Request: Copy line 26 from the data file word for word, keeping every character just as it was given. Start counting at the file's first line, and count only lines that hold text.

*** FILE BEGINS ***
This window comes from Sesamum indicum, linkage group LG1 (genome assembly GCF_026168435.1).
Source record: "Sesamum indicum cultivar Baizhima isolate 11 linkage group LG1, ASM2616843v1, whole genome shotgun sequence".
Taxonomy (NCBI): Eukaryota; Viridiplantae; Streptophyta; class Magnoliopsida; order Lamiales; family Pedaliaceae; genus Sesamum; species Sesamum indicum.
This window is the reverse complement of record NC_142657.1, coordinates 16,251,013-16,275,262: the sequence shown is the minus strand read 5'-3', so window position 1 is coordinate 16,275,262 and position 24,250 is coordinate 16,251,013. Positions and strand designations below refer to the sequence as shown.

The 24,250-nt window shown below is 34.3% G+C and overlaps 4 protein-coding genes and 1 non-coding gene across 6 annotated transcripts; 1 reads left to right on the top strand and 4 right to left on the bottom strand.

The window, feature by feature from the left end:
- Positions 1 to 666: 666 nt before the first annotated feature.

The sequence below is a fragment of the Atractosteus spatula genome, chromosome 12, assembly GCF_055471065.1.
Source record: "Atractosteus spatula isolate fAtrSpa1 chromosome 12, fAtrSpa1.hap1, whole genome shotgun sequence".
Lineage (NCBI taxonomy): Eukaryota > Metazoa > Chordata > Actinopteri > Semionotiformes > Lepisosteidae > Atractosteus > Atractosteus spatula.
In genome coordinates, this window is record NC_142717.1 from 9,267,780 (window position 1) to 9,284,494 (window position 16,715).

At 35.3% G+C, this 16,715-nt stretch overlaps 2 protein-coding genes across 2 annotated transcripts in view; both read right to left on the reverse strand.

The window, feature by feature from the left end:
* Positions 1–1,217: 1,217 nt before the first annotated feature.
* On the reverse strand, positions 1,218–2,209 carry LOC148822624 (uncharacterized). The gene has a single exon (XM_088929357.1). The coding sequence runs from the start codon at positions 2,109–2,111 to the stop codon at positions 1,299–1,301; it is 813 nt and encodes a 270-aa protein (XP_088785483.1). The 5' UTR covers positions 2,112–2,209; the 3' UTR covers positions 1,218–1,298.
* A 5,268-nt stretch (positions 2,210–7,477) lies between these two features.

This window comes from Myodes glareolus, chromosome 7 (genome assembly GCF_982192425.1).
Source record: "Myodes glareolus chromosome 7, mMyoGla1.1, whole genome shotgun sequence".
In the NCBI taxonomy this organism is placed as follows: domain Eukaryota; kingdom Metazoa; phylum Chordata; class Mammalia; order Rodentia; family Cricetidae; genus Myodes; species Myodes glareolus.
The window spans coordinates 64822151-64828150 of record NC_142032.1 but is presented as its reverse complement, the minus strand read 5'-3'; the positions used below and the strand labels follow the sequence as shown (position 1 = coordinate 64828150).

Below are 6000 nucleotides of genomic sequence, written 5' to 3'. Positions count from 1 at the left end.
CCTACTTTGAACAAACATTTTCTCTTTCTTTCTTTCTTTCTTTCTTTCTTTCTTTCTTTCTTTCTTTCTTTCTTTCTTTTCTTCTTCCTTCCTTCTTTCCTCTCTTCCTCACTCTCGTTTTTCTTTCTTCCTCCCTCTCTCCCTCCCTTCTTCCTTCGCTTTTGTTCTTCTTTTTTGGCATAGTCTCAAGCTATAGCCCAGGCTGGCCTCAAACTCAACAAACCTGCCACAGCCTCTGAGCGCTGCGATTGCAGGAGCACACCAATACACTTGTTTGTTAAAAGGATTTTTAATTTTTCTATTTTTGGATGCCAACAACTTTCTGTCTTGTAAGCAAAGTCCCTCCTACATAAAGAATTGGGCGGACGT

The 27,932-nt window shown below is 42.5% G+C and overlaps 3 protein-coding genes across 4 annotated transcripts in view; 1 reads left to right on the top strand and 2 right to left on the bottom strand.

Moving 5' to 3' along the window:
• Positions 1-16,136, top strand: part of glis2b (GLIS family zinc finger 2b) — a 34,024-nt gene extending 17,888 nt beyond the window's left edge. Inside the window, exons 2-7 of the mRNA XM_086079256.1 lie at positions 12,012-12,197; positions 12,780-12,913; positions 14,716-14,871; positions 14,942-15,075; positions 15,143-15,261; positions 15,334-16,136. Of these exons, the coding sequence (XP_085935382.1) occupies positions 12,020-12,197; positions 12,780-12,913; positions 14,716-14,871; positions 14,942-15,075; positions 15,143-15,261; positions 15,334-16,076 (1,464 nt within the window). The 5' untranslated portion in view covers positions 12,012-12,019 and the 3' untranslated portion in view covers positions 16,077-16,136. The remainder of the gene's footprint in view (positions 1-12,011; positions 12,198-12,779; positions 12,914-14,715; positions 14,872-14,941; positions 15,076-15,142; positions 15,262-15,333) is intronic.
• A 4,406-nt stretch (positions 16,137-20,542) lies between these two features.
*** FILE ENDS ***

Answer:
• A 4,406-nt stretch (positions 16,137-20,542) lies between these two features.